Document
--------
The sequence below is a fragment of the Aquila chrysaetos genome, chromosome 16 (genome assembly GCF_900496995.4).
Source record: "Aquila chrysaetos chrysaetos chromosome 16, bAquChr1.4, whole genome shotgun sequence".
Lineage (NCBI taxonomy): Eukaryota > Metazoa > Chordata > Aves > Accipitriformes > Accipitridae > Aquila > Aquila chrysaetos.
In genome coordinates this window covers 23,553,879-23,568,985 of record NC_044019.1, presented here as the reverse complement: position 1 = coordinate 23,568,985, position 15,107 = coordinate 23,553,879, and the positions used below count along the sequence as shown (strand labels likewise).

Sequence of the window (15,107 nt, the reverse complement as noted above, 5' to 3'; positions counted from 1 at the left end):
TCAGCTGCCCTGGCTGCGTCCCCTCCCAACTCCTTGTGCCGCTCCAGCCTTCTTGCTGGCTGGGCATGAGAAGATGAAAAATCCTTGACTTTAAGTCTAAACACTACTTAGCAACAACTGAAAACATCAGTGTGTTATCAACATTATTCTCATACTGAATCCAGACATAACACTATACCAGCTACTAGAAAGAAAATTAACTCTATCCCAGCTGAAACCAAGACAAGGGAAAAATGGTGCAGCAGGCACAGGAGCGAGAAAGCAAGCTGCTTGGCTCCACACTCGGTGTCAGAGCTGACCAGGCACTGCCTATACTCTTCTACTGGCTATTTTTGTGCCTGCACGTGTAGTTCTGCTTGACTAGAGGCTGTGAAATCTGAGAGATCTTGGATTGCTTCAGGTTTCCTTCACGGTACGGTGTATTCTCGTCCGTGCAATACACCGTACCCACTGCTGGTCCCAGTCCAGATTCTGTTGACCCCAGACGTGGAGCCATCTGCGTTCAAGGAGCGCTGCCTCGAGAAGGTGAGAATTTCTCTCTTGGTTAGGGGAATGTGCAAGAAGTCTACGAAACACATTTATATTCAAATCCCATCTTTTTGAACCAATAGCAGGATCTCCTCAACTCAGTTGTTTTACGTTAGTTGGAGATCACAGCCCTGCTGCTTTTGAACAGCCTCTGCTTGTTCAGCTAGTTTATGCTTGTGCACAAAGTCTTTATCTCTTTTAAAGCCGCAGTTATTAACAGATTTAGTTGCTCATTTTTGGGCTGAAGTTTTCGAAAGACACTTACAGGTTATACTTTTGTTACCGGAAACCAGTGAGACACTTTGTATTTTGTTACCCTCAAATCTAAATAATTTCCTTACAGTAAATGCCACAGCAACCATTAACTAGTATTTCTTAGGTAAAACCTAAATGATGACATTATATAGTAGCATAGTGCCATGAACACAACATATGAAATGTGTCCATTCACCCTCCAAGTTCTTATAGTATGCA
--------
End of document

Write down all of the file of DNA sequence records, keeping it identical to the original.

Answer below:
The sequence below is a fragment of the Aquila chrysaetos genome, chromosome 16 (genome assembly GCF_900496995.4).
Source record: "Aquila chrysaetos chrysaetos chromosome 16, bAquChr1.4, whole genome shotgun sequence".
Lineage (NCBI taxonomy): Eukaryota > Metazoa > Chordata > Aves > Accipitriformes > Accipitridae > Aquila > Aquila chrysaetos.
In genome coordinates this window covers 23,553,879-23,568,985 of record NC_044019.1, presented here as the reverse complement: position 1 = coordinate 23,568,985, position 15,107 = coordinate 23,553,879, and the positions used below count along the sequence as shown (strand labels likewise).

Sequence of the window (15,107 nt, the reverse complement as noted above, 5' to 3'; positions counted from 1 at the left end):
TCAGCTGCCCTGGCTGCGTCCCCTCCCAACTCCTTGTGCCGCTCCAGCCTTCTTGCTGGCTGGGCATGAGAAGATGAAAAATCCTTGACTTTAAGTCTAAACACTACTTAGCAACAACTGAAAACATCAGTGTGTTATCAACATTATTCTCATACTGAATCCAGACATAACACTATACCAGCTACTAGAAAGAAAATTAACTCTATCCCAGCTGAAACCAAGACAAGGGAAAAATGGTGCAGCAGGCACAGGAGCGAGAAAGCAAGCTGCTTGGCTCCACACTCGGTGTCAGAGCTGACCAGGCACTGCCTATACTCTTCTACTGGCTATTTTTGTGCCTGCACGTGTAGTTCTGCTTGACTAGAGGCTGTGAAATCTGAGAGATCTTGGATTGCTTCAGGTTTCCTTCACGGTACGGTGTATTCTCGTCCGTGCAATACACCGTACCCACTGCTGGTCCCAGTCCAGATTCTGTTGACCCCAGACGTGGAGCCATCTGCGTTCAAGGAGCGCTGCCTCGAGAAGGTGAGAATTTCTCTCTTGGTTAGGGGAATGTGCAAGAAGTCTACGAAACACATTTATATTCAAATCCCATCTTTTTGAACCAATAGCAGGATCTCCTCAACTCAGTTGTTTTACGTTAGTTGGAGATCACAGCCCTGCTGCTTTTGAACAGCCTCTGCTTGTTCAGCTAGTTTATGCTTGTGCACAAAGTCTTTATCTCTTTTAAAGCCGCAGTTATTAACAGATTTAGTTGCTCATTTTTGGGCTGAAGTTTTCGAAAGACACTTACAGGTTATACTTTTGTTACCGGAAACCAGTGAGACACTTTGTATTTTGTTACCCTCAAATCTAAATAATTTCCTTACAGTAAATGCCACAGCAACCATTAACTAGTATTTCTTAGGTAAAACCTAAATGATGACATTATATAGTAGCATAGTGCCATGAACACAACATATGAAATGTGTCCATTCACCCTCCAAGTTCTTATAGTATGCA